In his native United Kingdom, Jones’s bigger-than-life belting is seen as current, cutting edge, and – brace yourselves – hip. He keeps company with performers younger than his children and works with sought-after musicians and producers. Despite a career that stretches back 50 years, his booming voice is as powerful as ever. It’s just a bit more aged and leathery than when he was hosting his TV variety show This is Tom Jones and duetting with the Who and Janis Joplin.


Tom Jones Bids A Fond Farewell To Harold

Harold Bishop, resident of Ramsey Street, member of the Salvation Army and tuba player, is leaving the Australian TV show Neighbours after 20 years. A bunch of notables filmed at farewell tribute to him. Tom Jones – who identifies himself in case no one recognizes him – comes on at 32 seconds. You can watch this sweet video here. Thanks, Dre, once again!

An Updated Set List & One Fan’s Story of Tom In Asbury Park

Here’s, thanks to Tony Sachs, an updated set list. Here’s That Rainy Day (as a song; it apparently rained in Asbury Park last night). Also gone is the video commercial for this website – been waiting to say that for a long time!

I’m Alive, In Style & Rhythm, Help Yourself, Seasons, Delilah, 200 Lbs. Of Heavenly Joy, End Of The Road, The Road, We Got Love, Fly Me To The Moon, That Old Black Magic, Grandma’s Hands, Git Me Some, Give A Little Love, She’s A Lady, If He Should Ever Leave You, Never, I’ll Never Fall In Love Again, Green Green Grass Of Home, What’s New Pussycat, You Can Leave Your Hat On, Sex Bomb, It’s Not Unusual Encore: Venus, Kiss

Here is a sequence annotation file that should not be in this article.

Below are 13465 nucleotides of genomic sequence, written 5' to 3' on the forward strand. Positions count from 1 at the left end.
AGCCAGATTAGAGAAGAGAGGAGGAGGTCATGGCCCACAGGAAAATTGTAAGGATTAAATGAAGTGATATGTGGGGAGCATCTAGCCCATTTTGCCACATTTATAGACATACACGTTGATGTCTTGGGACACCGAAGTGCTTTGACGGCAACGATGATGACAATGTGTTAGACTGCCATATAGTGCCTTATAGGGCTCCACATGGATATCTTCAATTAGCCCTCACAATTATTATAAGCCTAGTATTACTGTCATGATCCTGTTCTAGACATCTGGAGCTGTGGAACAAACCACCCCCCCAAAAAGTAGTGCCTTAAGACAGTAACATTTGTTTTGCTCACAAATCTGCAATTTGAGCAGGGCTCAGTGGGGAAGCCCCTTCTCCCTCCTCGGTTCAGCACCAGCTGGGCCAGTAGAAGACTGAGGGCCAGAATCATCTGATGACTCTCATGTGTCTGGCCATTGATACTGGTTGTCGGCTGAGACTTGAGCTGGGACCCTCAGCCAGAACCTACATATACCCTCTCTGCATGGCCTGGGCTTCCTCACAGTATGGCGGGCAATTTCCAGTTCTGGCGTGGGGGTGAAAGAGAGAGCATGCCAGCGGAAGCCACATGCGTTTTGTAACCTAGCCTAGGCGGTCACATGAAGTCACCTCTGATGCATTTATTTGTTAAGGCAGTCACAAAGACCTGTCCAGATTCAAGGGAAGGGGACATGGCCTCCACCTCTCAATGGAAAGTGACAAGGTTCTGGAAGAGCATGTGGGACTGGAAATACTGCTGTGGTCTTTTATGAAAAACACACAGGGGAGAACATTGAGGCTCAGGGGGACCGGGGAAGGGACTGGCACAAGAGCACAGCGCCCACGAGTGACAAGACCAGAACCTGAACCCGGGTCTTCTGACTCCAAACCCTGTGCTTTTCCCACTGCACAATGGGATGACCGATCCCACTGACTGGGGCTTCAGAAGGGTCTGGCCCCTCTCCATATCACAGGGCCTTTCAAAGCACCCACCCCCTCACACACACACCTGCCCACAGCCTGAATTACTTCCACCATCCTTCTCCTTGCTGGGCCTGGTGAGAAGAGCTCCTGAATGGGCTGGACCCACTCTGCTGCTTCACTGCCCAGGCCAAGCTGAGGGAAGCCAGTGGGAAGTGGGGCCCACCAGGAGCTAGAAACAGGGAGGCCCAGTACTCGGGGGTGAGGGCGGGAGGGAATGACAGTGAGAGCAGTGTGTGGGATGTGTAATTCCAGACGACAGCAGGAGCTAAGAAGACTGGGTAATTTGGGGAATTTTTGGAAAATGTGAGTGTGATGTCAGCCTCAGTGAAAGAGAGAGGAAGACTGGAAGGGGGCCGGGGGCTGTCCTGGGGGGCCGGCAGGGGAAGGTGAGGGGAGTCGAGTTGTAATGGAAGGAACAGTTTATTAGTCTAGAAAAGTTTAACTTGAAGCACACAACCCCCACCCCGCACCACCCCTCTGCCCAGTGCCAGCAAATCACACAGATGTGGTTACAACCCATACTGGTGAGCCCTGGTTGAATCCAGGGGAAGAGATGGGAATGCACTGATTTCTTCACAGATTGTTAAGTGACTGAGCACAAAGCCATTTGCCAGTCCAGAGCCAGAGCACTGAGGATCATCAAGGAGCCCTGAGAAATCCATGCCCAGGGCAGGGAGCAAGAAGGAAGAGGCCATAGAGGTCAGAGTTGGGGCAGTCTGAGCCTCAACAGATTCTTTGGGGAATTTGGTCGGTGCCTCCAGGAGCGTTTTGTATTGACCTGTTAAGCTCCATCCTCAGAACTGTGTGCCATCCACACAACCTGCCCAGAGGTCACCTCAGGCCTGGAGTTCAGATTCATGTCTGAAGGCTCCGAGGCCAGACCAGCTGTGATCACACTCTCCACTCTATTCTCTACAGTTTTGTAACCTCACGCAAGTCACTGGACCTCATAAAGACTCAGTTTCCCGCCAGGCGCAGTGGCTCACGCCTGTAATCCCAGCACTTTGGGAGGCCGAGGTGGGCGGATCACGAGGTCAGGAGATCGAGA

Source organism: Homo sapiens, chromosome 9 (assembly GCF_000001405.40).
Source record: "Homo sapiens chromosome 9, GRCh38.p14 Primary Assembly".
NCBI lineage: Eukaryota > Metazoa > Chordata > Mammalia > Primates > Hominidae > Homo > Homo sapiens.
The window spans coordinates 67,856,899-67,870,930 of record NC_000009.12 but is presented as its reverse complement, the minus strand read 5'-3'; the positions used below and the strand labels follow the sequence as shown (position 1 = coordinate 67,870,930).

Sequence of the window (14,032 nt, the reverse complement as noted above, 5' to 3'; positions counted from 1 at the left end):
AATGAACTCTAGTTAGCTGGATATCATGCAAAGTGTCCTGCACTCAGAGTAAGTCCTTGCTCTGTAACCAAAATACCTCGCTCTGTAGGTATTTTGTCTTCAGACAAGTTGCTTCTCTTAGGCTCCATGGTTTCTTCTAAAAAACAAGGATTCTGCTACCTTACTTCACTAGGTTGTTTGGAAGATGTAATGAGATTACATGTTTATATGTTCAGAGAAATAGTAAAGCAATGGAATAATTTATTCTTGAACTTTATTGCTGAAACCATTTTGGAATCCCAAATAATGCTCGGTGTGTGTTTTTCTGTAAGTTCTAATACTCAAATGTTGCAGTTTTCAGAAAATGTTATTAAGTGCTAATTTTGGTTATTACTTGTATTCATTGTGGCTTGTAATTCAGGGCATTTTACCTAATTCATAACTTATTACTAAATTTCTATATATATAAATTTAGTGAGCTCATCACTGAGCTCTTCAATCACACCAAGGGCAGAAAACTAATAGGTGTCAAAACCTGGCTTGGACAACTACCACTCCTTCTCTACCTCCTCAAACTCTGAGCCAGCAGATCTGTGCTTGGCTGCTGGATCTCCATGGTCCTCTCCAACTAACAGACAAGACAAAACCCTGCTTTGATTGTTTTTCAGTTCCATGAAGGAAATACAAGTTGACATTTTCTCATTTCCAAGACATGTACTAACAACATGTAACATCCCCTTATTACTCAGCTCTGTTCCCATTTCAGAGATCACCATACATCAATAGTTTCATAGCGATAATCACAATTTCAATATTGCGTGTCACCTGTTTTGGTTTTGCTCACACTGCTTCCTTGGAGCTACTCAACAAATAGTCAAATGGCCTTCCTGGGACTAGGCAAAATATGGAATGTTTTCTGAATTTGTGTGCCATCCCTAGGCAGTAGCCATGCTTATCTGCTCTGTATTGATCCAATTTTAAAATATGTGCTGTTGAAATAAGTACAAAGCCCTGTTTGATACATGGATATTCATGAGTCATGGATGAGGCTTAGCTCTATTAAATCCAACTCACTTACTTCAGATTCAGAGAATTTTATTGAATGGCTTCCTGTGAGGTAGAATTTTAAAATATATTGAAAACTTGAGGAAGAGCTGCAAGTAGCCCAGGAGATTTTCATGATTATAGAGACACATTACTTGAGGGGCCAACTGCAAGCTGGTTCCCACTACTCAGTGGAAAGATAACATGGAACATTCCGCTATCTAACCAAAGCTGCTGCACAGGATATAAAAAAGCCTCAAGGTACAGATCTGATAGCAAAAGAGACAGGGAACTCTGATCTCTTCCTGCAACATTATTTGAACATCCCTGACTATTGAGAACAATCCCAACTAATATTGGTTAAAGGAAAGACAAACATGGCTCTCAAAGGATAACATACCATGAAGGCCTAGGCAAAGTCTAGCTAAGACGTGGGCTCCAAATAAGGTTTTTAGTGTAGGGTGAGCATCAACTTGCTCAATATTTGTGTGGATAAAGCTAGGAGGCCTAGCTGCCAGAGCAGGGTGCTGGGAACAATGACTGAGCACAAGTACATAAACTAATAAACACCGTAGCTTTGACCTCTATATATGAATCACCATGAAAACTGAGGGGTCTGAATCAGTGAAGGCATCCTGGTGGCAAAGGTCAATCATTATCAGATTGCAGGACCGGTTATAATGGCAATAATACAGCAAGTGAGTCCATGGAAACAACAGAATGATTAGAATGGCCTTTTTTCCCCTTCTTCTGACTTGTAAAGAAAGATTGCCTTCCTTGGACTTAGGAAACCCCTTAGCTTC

Vince is a long-time fan, a regular poster on this site who kindly sent us all his story from last night. Later in the day there will be more surprises from him posted here, but I wanted to get the story up ASAP. Please note that his mention of Asbury Park directly relates to the song My City of Ruins which, although it became well-known as Bruce Springsteen’s song about New York City after 9/11, was actually written about Asbury Park, his hometown and site of the Stone Pony. He’s also done a lot of stuff in the Paramount there.